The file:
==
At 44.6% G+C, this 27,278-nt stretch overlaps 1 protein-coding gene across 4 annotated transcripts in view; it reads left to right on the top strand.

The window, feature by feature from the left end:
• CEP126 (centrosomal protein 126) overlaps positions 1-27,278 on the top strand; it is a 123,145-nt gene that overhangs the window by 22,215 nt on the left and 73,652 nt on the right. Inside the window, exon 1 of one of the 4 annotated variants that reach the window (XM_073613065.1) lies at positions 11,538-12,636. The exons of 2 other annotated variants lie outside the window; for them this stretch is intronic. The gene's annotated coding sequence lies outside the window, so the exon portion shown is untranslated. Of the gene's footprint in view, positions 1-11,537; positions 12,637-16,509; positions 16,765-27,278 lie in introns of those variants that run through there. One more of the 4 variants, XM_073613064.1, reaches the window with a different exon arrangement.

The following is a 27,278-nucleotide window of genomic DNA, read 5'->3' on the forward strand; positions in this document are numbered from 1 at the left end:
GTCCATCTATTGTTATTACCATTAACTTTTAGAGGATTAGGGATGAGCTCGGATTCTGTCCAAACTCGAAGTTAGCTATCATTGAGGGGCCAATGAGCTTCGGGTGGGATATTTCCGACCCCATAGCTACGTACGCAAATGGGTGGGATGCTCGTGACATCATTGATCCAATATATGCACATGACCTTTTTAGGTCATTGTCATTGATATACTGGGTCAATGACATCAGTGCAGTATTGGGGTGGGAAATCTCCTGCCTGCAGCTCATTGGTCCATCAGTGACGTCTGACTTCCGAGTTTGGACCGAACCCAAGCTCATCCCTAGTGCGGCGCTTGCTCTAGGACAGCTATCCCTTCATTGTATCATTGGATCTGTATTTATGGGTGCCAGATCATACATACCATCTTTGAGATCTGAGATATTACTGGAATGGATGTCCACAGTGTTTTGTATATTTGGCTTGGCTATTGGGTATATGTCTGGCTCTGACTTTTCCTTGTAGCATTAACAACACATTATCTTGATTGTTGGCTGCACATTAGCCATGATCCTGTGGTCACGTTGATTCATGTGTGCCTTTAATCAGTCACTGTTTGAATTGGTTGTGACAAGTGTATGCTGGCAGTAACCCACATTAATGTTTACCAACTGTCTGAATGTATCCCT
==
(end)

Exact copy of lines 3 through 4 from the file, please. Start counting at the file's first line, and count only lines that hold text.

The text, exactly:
• CEP126 (centrosomal protein 126) overlaps positions 1-27,278 on the top strand; it is a 123,145-nt gene that overhangs the window by 22,215 nt on the left and 73,652 nt on the right. Inside the window, exon 1 of one of the 4 annotated variants that reach the window (XM_073613065.1) lies at positions 11,538-12,636. The exons of 2 other annotated variants lie outside the window; for them this stretch is intronic. The gene's annotated coding sequence lies outside the window, so the exon portion shown is untranslated. Of the gene's footprint in view, positions 1-11,537; positions 12,637-16,509; positions 16,765-27,278 lie in introns of those variants that run through there. One more of the 4 variants, XM_073613064.1, reaches the window with a different exon arrangement.

The following is a 27,278-nucleotide window of genomic DNA, read 5'->3' on the forward strand; positions in this document are numbered from 1 at the left end: